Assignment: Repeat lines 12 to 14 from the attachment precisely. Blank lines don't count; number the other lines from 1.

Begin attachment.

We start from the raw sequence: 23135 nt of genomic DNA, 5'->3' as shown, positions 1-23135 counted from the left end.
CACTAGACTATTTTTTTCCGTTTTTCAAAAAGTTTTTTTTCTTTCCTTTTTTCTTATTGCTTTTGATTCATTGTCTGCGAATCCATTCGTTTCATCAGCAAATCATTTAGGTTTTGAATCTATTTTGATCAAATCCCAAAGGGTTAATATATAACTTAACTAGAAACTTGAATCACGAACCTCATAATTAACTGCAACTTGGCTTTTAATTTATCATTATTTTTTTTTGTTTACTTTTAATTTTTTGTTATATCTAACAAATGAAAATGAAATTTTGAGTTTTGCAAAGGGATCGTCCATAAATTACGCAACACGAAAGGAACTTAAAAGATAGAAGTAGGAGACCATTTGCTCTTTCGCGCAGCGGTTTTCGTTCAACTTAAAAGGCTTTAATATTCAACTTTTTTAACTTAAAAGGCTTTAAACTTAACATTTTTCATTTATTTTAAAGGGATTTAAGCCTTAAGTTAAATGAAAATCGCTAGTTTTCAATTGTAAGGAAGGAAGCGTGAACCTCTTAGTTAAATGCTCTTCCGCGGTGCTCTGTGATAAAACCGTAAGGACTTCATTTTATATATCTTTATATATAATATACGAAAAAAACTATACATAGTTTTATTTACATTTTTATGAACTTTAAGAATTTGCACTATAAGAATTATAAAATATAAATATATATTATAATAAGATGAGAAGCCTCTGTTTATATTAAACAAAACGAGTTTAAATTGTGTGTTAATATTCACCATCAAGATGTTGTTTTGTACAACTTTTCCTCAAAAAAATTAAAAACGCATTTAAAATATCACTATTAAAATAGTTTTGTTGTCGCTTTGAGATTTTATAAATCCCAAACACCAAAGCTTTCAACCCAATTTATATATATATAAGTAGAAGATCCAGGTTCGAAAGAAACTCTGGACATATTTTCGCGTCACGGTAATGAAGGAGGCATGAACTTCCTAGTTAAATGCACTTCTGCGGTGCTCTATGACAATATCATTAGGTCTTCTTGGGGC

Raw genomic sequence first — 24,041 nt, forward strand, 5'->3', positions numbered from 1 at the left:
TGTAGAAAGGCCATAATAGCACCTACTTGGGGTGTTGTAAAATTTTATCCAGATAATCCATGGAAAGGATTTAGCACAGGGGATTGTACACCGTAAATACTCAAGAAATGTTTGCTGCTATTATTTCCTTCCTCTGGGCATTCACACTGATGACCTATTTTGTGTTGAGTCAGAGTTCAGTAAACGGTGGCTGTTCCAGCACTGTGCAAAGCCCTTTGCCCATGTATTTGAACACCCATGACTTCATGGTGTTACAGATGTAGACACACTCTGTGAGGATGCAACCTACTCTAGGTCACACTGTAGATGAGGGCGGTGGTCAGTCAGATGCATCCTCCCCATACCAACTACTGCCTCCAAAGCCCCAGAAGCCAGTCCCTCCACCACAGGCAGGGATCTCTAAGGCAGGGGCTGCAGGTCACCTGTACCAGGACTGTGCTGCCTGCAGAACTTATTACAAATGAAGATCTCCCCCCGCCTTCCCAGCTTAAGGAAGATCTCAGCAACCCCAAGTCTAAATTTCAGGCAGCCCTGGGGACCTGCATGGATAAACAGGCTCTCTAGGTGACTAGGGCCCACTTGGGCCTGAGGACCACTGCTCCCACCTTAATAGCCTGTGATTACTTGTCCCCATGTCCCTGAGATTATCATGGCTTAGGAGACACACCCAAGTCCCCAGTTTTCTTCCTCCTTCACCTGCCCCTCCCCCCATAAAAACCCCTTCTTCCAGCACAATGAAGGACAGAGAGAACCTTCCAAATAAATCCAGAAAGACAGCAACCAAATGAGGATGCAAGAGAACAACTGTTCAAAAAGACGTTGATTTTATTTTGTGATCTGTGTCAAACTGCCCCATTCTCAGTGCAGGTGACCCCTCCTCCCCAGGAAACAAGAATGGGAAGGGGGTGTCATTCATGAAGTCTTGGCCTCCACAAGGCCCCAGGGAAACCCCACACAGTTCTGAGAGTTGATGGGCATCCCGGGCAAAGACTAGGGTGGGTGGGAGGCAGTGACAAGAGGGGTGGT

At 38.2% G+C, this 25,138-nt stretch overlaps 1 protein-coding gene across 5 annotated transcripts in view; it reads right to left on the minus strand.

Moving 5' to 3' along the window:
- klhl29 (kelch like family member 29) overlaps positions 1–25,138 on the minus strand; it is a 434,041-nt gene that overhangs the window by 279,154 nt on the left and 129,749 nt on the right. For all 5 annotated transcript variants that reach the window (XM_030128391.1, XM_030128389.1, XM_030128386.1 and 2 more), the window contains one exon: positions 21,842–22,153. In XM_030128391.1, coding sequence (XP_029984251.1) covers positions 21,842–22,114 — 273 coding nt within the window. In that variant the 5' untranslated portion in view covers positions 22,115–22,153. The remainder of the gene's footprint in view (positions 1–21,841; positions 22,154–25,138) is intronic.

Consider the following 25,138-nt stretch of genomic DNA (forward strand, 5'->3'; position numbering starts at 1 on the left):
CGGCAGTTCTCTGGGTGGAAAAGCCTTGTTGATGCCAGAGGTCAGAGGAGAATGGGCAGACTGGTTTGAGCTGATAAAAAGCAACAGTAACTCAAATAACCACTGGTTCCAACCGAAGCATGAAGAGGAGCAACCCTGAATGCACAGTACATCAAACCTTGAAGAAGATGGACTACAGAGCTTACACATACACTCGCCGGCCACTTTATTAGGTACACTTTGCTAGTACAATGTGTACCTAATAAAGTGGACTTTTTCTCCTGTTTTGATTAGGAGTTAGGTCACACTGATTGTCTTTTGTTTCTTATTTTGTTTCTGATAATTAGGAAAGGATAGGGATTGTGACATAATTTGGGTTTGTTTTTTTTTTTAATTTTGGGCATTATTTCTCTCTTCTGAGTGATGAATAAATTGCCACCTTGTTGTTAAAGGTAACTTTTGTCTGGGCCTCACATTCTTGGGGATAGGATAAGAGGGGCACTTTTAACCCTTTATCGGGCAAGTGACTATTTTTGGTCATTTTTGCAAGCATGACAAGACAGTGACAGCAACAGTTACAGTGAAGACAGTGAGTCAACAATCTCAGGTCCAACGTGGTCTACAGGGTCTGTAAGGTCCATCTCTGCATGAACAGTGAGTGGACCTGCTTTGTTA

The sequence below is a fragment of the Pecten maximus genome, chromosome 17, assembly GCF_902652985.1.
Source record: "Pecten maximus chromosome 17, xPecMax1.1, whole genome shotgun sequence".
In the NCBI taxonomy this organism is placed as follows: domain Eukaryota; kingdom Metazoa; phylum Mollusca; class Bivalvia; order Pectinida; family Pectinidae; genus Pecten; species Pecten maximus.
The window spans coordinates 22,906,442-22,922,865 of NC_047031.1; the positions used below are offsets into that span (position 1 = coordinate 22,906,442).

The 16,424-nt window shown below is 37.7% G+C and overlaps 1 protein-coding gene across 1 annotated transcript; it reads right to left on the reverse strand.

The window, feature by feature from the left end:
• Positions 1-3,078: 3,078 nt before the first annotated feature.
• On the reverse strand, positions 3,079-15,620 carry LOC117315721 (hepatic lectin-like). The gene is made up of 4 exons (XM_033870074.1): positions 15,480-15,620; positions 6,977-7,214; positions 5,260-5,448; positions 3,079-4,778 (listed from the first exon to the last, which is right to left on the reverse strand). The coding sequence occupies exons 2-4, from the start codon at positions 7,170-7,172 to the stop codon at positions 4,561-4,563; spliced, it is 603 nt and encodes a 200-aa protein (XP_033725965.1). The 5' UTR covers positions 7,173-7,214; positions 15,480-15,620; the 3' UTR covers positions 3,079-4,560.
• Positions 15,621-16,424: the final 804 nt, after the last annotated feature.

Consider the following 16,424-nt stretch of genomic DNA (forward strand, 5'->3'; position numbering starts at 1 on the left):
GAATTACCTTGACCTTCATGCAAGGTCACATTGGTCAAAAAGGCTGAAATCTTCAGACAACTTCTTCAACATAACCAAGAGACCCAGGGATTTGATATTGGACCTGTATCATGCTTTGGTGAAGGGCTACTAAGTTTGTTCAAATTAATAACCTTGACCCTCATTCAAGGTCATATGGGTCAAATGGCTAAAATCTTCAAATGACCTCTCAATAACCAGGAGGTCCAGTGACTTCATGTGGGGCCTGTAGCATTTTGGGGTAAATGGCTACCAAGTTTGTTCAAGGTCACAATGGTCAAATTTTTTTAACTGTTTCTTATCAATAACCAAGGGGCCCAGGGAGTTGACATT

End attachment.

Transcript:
In the NCBI taxonomy this organism is placed as follows: domain Eukaryota; kingdom Metazoa; phylum Mollusca; class Bivalvia; order Pectinida; family Pectinidae; genus Pecten; species Pecten maximus.
The window spans coordinates 22,906,442-22,922,865 of NC_047031.1; the positions used below are offsets into that span (position 1 = coordinate 22,906,442).

The 16,424-nt window shown below is 37.7% G+C and overlaps 1 protein-coding gene across 1 annotated transcript; it reads right to left on the reverse strand.